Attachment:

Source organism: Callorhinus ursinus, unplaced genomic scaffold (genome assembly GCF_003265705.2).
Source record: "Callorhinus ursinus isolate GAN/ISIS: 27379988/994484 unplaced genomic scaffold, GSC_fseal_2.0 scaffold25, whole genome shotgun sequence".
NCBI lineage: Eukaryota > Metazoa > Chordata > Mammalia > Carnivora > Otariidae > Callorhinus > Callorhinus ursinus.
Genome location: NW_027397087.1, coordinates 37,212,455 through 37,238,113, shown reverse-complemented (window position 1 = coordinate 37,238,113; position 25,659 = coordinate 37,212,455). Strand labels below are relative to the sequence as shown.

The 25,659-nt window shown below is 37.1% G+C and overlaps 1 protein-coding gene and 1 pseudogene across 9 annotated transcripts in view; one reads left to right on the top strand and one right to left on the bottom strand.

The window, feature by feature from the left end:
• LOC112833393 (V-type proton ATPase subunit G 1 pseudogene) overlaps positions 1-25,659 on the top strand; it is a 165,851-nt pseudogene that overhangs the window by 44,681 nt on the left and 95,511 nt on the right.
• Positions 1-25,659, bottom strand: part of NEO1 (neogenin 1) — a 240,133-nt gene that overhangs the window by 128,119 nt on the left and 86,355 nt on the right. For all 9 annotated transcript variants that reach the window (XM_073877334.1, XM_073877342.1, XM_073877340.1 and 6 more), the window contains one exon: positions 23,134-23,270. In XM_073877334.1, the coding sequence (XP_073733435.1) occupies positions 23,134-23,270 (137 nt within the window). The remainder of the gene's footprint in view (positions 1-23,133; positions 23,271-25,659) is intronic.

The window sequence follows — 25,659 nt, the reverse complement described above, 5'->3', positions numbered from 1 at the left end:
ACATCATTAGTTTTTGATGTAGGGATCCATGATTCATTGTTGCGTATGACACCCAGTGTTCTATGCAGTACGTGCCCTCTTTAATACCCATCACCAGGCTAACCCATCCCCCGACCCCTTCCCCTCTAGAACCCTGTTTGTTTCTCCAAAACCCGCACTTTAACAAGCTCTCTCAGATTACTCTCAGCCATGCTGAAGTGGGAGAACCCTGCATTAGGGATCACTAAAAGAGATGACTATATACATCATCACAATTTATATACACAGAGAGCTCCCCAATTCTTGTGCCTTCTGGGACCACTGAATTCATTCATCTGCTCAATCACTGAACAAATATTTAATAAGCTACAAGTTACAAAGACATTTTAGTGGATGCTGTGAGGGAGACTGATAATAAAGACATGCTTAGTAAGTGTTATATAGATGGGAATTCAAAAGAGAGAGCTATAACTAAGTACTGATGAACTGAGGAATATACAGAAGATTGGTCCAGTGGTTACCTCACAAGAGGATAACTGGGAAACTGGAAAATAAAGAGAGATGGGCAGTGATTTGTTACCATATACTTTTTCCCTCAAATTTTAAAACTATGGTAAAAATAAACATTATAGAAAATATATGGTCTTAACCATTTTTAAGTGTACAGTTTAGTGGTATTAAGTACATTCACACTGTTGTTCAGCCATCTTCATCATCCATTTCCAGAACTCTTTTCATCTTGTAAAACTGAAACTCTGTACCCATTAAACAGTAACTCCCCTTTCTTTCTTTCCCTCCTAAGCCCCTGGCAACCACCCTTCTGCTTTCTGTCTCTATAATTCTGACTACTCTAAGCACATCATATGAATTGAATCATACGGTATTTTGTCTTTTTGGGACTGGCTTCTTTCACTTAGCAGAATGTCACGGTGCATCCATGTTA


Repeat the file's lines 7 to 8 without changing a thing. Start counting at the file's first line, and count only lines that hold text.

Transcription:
• LOC112833393 (V-type proton ATPase subunit G 1 pseudogene) overlaps positions 1-25,659 on the top strand; it is a 165,851-nt pseudogene that overhangs the window by 44,681 nt on the left and 95,511 nt on the right.
• Positions 1-25,659, bottom strand: part of NEO1 (neogenin 1) — a 240,133-nt gene that overhangs the window by 128,119 nt on the left and 86,355 nt on the right. For all 9 annotated transcript variants that reach the window (XM_073877334.1, XM_073877342.1, XM_073877340.1 and 6 more), the window contains one exon: positions 23,134-23,270. In XM_073877334.1, the coding sequence (XP_073733435.1) occupies positions 23,134-23,270 (137 nt within the window). The remainder of the gene's footprint in view (positions 1-23,133; positions 23,271-25,659) is intronic.